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  • Writer's picturePaul Baker

Holman Stadium - Nashua Silver Knights

Photos by Paul Baker, Stadium Journey

Stadium Info FANFARE Score: 3.57

Holman Stadium 67 Amherst St Nashua, NH 03063

Year Opened: 1937

Capacity: 4,000


Historic Holman Stadium

Holman Stadium, in the southern New Hampshire city of Nashua, hosted the first integrated team in baseball’s modern era. As members of the Nashua Dodgers, Roy Campanella and Don Newcombe played at Holman Stadium in 1946. In addition to serving as home to the Dodgers’ single-A team in the 1940s, Holman Stadium hosted the Angels’ and Pirates’ AA Eastern League teams in the ’80s.

The stadium is named for Charles Frank Holman, who contributed $55,000 towards the building of the ballpark, which was constructed under the auspices of the WPA during the Great Depression. The facility was originally used for both baseball and football and was dedicated to the youth and people of Nashua in memory of Holman’s parents.

Affiliated ball left Holman Stadium with the Pirates in 1986, and a series of independent league teams passed through Nashua with varying levels of success throughout the 90s and 00s.

In 2011 the Futures League, a summer wooden bat collegiate league, came calling with the Silver Knights. Nashua has quickly become the standard bearer of the circuit, winning six championships in the Future League’s twelve seasons. The Silver Knights are the lone remaining original Futures League franchise.

Food & Beverage 4

Holman Stadium features a pretty basic concessions menu, but one which touches all the bases. There are two concession stands in the facility, one near the front entrance and one down the right field line. Both stands feature nearly identical menus, with burgers, hot dogs, and sausage and peppers sandwiches featured. Pretzels, chips, and popcorn are available for fans looking for snacks. The right field stand also serves chicken fingers and french fries.

Coca-Cola products are featured at Holman Stadium. Fans looking for an adult beverage should be sure to check out the Dragon Slayer Tavern located right by the main entrance. In addition to the typical national brands, several local craft brews from Athletic, Burlington, Jack’s Abbey, 603, and Downeast Breweries. Busch Light drafts are half-priced on Tuesdays and Thursdays. In addition to the beer selection, wine, and mixed drinks can be purchased at Dragon Slayer.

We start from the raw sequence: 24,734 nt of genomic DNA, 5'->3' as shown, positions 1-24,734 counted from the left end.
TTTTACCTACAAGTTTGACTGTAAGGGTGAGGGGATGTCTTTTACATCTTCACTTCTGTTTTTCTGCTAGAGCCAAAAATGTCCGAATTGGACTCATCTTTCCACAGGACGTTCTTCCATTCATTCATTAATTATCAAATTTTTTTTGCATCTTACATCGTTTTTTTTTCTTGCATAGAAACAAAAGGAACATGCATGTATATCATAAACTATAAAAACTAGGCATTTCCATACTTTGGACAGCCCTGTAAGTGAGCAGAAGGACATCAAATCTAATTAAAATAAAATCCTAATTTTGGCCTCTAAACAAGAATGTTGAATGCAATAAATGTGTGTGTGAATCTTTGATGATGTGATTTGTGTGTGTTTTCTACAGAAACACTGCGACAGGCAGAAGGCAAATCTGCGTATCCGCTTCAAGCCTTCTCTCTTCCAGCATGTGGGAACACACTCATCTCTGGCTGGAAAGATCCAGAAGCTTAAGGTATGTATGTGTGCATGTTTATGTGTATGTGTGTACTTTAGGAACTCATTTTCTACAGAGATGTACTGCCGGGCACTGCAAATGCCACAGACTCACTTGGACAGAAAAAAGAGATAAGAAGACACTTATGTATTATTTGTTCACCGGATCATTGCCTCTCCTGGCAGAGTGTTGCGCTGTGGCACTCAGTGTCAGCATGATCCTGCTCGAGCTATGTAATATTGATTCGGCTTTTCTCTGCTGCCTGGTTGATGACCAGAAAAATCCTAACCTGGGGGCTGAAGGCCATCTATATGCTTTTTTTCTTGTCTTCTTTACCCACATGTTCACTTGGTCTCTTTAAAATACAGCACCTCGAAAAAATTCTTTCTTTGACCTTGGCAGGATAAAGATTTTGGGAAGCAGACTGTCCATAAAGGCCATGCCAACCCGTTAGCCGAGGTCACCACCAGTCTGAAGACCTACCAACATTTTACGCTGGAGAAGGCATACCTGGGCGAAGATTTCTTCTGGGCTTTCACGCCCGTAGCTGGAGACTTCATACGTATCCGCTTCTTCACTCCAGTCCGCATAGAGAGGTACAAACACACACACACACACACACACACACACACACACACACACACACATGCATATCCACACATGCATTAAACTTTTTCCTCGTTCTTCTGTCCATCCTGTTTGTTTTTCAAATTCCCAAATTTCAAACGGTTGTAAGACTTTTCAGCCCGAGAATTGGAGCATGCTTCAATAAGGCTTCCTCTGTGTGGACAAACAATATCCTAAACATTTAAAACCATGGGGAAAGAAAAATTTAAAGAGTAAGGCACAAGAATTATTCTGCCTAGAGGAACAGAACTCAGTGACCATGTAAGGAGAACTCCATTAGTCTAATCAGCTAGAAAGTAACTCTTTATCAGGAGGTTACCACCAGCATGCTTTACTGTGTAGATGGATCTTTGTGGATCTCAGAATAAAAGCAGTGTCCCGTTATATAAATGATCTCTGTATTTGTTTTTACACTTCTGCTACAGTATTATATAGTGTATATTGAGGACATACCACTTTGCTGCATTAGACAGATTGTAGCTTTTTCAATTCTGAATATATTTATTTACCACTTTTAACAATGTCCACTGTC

Atmosphere 3

Fans who have traveled the New England summer college ball circuit will know that the Futures League features a more elaborate game day presentation than their brethren in the Cape and New England Leagues. It’s more akin to a minor league game presentation, just scaled down for the smaller crowds and lesser amenities in place.

Holman Stadium bills itself as “historic,” and here the moniker fits. Holman Stadium was home to the first integrated team in baseball’s modern era. The exterior of the stadium features murals of Don Newcome and Roy Campanella, who played for the Nashua Dodgers in 1946. There are jerseys honoring these players on the left field wall, and a plaque on the ground quoting Newcombe’s affinity for the city of Nashua near the entrance.

The game day presentation is fairly typical here in Nashua. In a tradition that dates to the beginning of the Silver Knights, the entire Silver Knights team, interns included, joins together on the field and dances to David Guetta’s “Love is Gone” in the middle of the sixth inning.

Neighborhood 4

Located in a largely residential area, there’s not a whole lot in the way of dining or lodging options right around Holman Stadium, but there are many options for visiting fans just a short drive from the ballpark.

Downtown Nashua is about a mile from Holman Stadium down by the banks of the Merrimack River. The area features a variety of shops, restaurants, and scenic architecture. Several excellent brew pubs are located in the downtown area. It’s a great place to walk around during the warm summer months of the baseball season. The tourist attractions of the White Mountains are located a couple of hours north of Nashua.

Holman Stadium is located adjacent to Amherst Street Elementary School, and there are basketball courts, tennis courts, a little league field, and a swimming pool on the grounds of the ballpark.

Fans 3